Art of University Teaching

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A typical workday for a university professor might include addressing 400 first-year students in a huge lecture auditorium, and—in the same day—coaching a single, nervous, and uncertain doctoral student who is struggling to complete her dissertation. (Don’t even ask about the research, writing, and committee meetings.) As this professor, you might cope by figuring out lessons and sessions on the fly, or you might dig into memories of what you learned from your own teachers.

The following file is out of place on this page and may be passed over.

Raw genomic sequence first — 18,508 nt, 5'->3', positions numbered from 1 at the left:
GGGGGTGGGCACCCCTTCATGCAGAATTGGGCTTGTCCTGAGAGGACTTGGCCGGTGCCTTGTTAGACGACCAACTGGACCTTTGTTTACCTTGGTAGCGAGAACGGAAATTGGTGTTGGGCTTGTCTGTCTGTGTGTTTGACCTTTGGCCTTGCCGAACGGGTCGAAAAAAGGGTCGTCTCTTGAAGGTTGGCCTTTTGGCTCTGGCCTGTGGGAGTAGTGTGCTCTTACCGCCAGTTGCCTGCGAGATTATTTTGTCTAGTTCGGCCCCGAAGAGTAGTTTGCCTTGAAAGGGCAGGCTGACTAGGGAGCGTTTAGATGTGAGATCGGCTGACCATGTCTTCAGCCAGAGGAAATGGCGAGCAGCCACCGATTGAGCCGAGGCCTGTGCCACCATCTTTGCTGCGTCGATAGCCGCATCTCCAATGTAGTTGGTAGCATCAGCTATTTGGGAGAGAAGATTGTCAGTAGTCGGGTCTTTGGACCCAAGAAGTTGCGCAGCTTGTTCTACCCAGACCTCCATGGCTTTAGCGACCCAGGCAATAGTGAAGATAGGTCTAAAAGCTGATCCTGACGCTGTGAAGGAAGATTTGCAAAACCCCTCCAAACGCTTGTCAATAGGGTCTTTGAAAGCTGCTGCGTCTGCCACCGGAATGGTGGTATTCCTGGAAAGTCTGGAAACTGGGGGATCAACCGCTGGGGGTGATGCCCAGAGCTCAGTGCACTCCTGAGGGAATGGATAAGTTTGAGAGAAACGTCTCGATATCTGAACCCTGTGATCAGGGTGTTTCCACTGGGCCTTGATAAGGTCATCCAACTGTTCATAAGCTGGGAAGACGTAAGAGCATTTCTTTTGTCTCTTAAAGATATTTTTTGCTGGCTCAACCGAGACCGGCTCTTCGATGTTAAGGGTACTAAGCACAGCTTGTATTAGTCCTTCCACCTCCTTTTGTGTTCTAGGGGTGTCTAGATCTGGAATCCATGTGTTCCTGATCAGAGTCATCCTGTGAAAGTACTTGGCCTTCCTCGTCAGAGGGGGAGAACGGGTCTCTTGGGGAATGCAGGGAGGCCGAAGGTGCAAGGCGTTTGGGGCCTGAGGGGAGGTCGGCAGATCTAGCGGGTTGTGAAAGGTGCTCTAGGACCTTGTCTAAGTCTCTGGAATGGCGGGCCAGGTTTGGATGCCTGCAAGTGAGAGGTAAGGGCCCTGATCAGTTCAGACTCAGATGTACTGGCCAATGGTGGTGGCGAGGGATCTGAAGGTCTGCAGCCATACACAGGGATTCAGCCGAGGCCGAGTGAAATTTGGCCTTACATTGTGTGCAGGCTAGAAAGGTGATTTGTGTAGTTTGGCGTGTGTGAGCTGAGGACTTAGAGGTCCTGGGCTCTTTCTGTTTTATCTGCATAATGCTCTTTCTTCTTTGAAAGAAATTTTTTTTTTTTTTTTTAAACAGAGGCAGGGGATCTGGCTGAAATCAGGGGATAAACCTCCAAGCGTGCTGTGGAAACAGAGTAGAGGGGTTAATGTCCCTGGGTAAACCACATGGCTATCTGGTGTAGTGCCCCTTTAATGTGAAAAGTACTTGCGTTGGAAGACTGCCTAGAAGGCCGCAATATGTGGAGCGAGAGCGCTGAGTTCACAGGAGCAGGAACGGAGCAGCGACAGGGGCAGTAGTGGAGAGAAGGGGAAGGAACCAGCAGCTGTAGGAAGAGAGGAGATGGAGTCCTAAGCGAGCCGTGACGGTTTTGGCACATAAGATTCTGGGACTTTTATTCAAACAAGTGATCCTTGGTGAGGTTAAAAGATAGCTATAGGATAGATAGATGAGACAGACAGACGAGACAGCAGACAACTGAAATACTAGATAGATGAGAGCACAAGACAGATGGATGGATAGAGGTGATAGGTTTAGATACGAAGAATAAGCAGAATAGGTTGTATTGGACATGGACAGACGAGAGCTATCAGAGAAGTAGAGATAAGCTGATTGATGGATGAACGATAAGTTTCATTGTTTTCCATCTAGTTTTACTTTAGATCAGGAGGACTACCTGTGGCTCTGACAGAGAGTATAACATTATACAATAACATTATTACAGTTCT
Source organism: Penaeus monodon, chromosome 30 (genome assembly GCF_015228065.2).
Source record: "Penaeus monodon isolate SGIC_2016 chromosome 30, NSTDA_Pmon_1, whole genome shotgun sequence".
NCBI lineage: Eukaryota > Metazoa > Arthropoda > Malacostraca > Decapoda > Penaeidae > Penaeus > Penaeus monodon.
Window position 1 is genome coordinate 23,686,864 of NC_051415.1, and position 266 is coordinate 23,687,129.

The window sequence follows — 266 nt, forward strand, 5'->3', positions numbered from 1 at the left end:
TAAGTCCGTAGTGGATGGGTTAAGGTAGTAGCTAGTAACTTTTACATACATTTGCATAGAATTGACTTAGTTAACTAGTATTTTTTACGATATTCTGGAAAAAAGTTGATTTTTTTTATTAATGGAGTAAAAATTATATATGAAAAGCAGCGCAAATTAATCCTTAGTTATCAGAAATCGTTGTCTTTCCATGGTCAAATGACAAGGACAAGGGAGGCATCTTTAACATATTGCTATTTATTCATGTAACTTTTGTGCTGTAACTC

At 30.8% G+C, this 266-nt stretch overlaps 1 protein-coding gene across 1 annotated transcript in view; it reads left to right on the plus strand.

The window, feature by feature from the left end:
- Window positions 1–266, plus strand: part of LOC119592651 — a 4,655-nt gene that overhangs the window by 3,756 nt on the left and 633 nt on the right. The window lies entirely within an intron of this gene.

Over the years, university students have shown that they need to learn and communicate in a variety of ways, and with a range of new technology. Professors must adapt to this environment and continue to mentor well-prepared, analytical students by being inspired and inspiring teachers. In these essays, the contributors trace the many ways that professors have achieved excellence.


New university professors will find guidance and insight in these essays, which also contain reflections by university students. What skills and knowledge did they learn? How did their values and beliefs transform? At the end of their degree, were they same people that they were upon university entrance?

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